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supported by African Culture Fund

This is a research project investigating the archival capacity of unofficial bodies in preserving intangible cultural heritage. In its form and content, the project  navigates how such ephemeral embodied knowledge can nourish a contemporary artistic practice. The title was borrowed from the cultural practice of Ikoce; which through my research, historically functioned as entertainment, social commentary and cultural emblem for Lango society in Northern Uganda.


The relevance of Ikoce’s cultural-social-political legacy to Ugandan history and wider geographies was unpacked in my thesis, Symbolic Resonance —written in an experimental mode of fictional storytelling drawn from anthropological publications, oral poetry and field research among other sources. 

In a speculative mode of address, I looked into Ikoce’s organisation, performance attire and oral poetry; proposing its formation as a transgressive act of resistance against the heavy drafting of Lango men into the King’s African Rifles; to fight for the British Empire during World War II.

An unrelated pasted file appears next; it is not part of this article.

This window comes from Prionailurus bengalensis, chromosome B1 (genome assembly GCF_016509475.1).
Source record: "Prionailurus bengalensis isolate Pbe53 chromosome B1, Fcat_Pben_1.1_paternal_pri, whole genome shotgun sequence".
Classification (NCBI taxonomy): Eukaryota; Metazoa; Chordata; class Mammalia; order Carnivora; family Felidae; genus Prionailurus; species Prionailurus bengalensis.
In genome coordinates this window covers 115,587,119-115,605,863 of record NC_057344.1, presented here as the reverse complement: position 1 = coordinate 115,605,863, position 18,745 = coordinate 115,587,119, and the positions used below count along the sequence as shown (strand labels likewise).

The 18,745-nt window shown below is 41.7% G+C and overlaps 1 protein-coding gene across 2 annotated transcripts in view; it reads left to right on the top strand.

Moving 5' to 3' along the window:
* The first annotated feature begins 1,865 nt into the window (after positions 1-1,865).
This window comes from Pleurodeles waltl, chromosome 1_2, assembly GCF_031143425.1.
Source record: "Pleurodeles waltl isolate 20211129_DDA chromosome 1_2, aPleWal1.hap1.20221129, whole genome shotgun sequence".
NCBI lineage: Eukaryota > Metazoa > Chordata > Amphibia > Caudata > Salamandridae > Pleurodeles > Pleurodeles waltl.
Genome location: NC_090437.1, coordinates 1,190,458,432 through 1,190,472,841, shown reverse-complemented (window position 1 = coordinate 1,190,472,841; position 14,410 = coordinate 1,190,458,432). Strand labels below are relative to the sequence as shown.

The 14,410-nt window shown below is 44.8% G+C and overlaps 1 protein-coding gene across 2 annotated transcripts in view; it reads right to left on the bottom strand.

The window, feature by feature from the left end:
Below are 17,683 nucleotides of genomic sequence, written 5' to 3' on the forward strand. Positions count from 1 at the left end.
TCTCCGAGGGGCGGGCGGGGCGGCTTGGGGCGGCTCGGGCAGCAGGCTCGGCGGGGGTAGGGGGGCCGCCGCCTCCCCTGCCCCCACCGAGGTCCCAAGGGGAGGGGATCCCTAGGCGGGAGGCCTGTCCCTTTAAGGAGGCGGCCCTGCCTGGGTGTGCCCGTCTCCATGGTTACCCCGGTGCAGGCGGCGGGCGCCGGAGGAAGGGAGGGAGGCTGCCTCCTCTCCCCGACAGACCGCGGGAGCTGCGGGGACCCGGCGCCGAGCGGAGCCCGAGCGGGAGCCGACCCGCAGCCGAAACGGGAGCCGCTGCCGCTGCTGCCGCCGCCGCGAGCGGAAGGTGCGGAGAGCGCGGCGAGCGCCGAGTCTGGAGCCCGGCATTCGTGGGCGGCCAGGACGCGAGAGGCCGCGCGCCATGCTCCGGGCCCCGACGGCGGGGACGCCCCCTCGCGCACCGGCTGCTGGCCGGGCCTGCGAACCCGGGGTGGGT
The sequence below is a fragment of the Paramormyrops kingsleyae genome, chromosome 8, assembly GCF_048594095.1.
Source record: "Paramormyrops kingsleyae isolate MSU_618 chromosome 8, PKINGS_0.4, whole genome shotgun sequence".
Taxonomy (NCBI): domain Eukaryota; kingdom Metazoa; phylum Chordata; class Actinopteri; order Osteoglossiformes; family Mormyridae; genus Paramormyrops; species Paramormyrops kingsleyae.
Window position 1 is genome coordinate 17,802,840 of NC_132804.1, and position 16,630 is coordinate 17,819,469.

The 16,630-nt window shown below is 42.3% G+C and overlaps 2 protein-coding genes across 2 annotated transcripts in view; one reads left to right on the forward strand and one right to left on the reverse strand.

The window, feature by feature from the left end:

The out come of my research manifested into video work, sculpture, sound and performance. In my video work Ikoce: Volume I, I employ an experimental montage and narration to collapse the boundaries of fact and fiction while attempting to humorously tap into the memory and riddle of Ikoce among residents of a small nondescript town in Northern Uganda.  


My sculptural works (Abjects II Record) are imbued with symbols and gestures drawn from a dance notation based on the last recorded performances of Ikoce in the 1990s. The dance notation (5 pieces) multi-purposely serves as a record and invitation for performers to collectively conjure, re-invent, inscribe and enjoy the legacy of Ikoce while making relations with various bodies across different geographies and time.

Ikoce volume I, film still by Ayo
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